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Why Was the Missouri State Animal Chosen?

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Becoming official on May 31, 1995, legislation signed by Gov. Mel Carnahan solidified what Missourians had known for over 150 years -- the Missouri mule had made their state famous all over the world. In the eyes of many Missourians, the mule's strength, hardiness, stamina and agility made it the perfect choice as the animal to represent Missouri.

A New Breed

The first mules were brought to Missouri over the Santa Fe Trail from Mexico in 1822, reportedly by a trading party led by William Bucknell. A cross between a female draft horse and a male donkey, mules were bred to be tough workers. Missouri breeders took further steps to breed a mule from huge donkeys. The resulting animal was larger, stronger, tougher, yet more agile and easier to control than draft horses or other mules. Soon, they became known as Missouri mules and were sought after worldwide.

Cotton to Coal

Missouri farmers used mules to pull heavy loads, but they didn't stop there. They marketed their hardy mules to farmers for the strenuous work in their cotton fields and for transporting coal from the mines. Missouri mules were so much in demand that nearly half of the farmers also became mule dealers. Mule shows and sales were highly successful ways to sell hundreds of mules on the spot. As county fairs became popular in the 1840s and 1850s, mules won prizes for their size and appearance and could be bought and sold there.

The Way West

Missouri mule dealers realized that if mules made sturdy pack animals for carrying materials and merchandise, they were ideal for helping pioneers making the journey westward. Missouri became known as "the jumping off place" because so many settlers used it as their staging ground to prepare for the trip. Situated at the edge of the frontier, Missouri was the ideal place to stock up on supplies for the long trip. Missouri's tough mules were known for being able to withstand the hazards and terrain they'd encounter along the way.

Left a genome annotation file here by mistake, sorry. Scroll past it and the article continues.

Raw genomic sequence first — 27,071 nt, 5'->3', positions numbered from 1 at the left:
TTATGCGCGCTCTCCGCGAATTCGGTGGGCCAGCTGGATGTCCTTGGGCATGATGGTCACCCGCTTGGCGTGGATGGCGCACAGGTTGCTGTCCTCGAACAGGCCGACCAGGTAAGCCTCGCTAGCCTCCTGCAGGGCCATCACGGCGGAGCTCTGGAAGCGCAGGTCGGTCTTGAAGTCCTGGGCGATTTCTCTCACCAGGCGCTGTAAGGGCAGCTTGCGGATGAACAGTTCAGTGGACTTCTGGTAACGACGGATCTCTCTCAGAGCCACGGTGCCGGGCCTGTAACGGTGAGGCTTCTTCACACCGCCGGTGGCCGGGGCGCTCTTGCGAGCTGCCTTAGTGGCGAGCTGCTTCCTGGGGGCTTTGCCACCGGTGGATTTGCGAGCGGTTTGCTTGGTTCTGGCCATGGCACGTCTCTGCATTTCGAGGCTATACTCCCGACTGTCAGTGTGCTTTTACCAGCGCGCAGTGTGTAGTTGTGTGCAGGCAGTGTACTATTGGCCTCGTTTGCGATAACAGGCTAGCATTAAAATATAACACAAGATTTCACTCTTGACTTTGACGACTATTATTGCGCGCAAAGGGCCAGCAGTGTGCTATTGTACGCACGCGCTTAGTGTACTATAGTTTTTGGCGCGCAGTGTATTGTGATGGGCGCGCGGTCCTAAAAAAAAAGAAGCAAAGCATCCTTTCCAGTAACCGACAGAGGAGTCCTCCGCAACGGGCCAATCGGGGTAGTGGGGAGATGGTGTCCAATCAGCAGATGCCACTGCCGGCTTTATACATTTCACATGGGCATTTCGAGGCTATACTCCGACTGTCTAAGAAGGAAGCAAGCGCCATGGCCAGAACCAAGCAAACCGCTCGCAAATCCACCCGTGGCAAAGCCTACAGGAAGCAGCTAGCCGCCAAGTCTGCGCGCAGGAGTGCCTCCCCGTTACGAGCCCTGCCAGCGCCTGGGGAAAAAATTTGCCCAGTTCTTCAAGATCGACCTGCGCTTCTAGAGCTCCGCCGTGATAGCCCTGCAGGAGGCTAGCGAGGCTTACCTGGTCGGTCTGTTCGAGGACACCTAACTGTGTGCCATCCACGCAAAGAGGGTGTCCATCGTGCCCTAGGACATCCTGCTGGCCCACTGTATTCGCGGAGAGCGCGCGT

Mules at War

Both Union and Confederate forces needed mules during the Civil War and turned mostly to Missouri to supply them. Prices for the animals fell to less than half of what they once were, however, and it took years for Missouri mule dealers to recover to pre-war levels. In World War I, the Missouri company Guyton and Harrington supplied 350,000 mules to British and American forces. Missouri mules were also used to carry troops and supplies in World War II. Native son Harry Truman included a Missouri mule team in his inaugural parade. Widespread use of mules died off when the tractor was invented. Today, Missourians use their mules mostly for fun but celebrate their mutual history.